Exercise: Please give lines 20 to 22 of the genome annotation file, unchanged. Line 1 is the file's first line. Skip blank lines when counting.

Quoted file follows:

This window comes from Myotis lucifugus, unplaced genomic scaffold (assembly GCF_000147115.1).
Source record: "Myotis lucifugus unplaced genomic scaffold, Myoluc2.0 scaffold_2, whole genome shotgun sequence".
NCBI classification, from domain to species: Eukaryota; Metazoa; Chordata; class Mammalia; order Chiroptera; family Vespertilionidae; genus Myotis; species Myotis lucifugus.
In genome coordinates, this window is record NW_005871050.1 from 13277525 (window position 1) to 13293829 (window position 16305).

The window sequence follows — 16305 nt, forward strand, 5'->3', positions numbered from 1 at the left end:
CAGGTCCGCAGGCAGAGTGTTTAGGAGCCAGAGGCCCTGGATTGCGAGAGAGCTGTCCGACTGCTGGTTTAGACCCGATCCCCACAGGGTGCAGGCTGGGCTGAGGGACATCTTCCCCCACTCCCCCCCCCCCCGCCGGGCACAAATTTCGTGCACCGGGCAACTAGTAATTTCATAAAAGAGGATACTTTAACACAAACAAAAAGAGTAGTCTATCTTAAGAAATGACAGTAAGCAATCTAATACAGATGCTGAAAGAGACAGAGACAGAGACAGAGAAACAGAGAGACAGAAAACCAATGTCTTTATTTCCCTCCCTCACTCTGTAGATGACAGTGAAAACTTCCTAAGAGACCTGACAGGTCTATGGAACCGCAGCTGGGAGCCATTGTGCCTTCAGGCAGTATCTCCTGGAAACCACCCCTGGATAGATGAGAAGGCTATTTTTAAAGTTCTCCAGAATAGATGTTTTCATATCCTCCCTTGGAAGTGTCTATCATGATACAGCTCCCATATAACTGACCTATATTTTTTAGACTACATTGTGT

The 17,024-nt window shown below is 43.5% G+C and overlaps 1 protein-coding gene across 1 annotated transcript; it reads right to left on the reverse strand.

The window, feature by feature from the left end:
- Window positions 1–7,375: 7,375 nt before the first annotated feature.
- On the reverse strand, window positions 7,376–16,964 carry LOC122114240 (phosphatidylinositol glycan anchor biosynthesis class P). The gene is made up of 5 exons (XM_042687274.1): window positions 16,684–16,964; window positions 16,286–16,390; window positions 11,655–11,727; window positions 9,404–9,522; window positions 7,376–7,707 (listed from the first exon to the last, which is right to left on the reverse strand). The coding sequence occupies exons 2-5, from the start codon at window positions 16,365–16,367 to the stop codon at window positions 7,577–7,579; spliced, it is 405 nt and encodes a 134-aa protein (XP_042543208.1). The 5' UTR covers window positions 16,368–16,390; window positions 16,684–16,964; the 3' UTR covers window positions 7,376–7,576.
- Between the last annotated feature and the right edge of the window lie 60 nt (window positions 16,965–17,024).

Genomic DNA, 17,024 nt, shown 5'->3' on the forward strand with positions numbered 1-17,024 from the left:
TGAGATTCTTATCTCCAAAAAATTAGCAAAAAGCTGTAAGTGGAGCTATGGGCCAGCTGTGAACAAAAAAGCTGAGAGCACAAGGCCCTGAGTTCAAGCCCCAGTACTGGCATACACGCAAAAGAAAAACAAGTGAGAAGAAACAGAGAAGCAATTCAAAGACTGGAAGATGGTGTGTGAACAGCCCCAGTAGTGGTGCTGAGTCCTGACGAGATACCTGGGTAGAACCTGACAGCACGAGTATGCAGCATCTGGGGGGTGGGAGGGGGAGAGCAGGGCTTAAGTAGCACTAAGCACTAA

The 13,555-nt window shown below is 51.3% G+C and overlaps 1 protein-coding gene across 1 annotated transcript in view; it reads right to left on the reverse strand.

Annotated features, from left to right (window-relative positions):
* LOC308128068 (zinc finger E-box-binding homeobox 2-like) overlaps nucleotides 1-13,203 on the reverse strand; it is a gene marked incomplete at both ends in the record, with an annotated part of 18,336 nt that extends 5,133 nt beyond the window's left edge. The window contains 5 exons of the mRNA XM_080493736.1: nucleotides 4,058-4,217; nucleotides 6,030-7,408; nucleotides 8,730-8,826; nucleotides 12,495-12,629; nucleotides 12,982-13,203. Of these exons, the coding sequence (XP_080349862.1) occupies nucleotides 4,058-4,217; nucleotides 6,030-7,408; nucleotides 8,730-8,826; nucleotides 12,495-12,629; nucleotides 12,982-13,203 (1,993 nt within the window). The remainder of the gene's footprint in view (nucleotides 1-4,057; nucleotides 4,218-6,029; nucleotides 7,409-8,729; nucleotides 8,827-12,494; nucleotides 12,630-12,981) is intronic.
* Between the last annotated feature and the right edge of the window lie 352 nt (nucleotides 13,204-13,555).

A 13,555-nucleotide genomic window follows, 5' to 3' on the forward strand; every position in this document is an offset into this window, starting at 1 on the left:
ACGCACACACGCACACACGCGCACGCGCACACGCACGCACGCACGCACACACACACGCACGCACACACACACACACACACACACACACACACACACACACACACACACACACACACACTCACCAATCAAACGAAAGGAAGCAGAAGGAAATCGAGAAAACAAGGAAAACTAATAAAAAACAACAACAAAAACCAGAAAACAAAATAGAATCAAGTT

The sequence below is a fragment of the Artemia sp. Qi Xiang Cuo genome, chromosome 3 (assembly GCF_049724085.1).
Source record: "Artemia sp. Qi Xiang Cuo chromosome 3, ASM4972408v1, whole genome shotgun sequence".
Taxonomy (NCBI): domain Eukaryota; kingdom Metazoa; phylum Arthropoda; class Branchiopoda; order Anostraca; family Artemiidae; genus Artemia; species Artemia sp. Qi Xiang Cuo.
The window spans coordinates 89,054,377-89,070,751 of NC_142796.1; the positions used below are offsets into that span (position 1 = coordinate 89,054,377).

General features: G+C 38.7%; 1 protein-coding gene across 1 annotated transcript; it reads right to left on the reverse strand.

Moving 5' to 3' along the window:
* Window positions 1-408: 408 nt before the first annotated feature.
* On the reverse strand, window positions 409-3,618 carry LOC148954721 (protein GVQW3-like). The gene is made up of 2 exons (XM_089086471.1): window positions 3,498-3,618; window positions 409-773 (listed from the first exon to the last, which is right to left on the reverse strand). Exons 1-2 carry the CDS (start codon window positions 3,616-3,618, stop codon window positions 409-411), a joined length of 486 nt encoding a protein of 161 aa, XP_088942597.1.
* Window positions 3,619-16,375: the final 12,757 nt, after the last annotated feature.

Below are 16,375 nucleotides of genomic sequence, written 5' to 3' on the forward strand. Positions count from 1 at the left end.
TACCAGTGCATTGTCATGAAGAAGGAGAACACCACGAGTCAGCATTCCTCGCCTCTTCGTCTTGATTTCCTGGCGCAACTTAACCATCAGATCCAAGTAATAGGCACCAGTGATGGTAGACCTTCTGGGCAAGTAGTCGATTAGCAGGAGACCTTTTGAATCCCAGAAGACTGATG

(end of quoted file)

The sequence below is a fragment of the Artemia sp. Qi Xiang Cuo genome, chromosome 3 (assembly GCF_049724085.1).
Source record: "Artemia sp. Qi Xiang Cuo chromosome 3, ASM4972408v1, whole genome shotgun sequence".
Taxonomy (NCBI): domain Eukaryota; kingdom Metazoa; phylum Arthropoda; class Branchiopoda; order Anostraca; family Artemiidae; genus Artemia; species Artemia sp. Qi Xiang Cuo.